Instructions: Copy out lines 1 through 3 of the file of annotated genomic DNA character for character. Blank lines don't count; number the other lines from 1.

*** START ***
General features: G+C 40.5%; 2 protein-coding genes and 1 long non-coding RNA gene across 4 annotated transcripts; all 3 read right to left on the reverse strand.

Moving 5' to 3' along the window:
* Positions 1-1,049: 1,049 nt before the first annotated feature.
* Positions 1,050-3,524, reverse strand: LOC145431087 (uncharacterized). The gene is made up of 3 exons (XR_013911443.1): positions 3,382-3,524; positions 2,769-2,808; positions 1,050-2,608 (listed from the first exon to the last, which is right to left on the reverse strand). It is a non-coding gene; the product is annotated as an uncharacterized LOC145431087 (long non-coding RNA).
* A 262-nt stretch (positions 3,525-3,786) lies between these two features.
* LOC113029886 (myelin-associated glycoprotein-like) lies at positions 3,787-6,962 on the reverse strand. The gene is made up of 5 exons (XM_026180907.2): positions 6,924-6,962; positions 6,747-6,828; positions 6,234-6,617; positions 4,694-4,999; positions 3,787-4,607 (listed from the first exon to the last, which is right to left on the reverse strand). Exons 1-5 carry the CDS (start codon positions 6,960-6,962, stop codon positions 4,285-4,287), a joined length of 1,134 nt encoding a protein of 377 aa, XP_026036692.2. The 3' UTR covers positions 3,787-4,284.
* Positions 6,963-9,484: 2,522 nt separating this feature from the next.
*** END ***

General features: G+C 40.5%; 2 protein-coding genes and 1 long non-coding RNA gene across 4 annotated transcripts; all 3 read right to left on the reverse strand.

Moving 5' to 3' along the window:
* Positions 1-1,049: 1,049 nt before the first annotated feature.